For song 42 I decided to pick Prologue and Twilight by ELO from the Time Album. This is an incredible masterpiece off one of the best albums that ELO has ever made. The musicianship and arrangements are mind blowing, however what probably puts most people off is the lyrics. This is a concept album or rock opera of sorts about a man who is from 1981, (the year of the album's release), who gets abducted by people from the future who take him to the year 2095. This album is more progressive than their other material and is usually shunned by some of their hardcore fans. I find this album to be more of a "musician's" album, i.e. the casual listener might have a lot of trouble hearing the complex arrangements and nuances that make this such a great song and album; I would, however recommend this song for anyone to hear at least once. Twilight is actually the second most popular song on this album: Hold on Tight to Your Dreams is actually the the main "hit" on this album, which most have heard. It is very similar to it, however Twilight has more energy and feels "bigger" than Hold on Tight to Your Dreams.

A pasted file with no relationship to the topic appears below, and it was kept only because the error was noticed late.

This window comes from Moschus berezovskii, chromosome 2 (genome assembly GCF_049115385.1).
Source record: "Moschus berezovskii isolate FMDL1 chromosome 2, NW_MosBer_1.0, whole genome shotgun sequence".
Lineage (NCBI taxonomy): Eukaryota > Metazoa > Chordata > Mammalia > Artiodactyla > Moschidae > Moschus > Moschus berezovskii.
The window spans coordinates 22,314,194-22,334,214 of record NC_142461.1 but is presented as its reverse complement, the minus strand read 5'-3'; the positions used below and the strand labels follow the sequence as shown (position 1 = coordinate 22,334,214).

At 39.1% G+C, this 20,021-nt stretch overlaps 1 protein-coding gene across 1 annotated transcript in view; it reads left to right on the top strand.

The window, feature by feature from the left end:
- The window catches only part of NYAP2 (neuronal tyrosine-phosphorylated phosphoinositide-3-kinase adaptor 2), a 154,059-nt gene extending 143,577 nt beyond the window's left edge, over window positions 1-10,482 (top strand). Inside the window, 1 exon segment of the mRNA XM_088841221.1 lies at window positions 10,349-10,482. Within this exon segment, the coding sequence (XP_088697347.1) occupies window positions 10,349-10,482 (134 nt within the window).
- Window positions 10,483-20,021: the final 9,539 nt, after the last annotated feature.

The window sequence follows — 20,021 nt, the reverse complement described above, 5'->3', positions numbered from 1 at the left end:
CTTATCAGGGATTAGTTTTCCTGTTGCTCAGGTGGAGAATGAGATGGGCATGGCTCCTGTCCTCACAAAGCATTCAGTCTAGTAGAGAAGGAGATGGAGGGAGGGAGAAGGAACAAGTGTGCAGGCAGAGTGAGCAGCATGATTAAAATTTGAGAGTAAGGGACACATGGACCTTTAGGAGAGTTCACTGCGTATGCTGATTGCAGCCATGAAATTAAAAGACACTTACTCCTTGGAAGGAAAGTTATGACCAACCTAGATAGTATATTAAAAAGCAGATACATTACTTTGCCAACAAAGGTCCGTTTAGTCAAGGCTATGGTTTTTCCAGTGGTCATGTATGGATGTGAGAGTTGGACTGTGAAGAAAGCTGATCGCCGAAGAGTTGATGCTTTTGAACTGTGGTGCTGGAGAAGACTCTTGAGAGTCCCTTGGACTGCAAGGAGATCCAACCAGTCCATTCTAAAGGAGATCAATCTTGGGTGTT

Here is the studio version on YouTube.
Here is the music video on YouTube.

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Thursday, October 11, 2007

Song 41 ( Eisbrecher - Ohne Dich )

http://upload.wikimedia.org/wikipedia/en/5/54/Antikoerper_album_cover.jpg

The first thing that hit me about this song when I first heard it is the smoothness and harmonies compared with their other songs by them that I have heard before. The musicianship might seem odd to someone who is not familiar with European music; especially using keyboard with heavy music, which can be a taboo here in America. I really like the arrangements a lot and the overall feeling of the song. The song is a love song with very deep lyrics.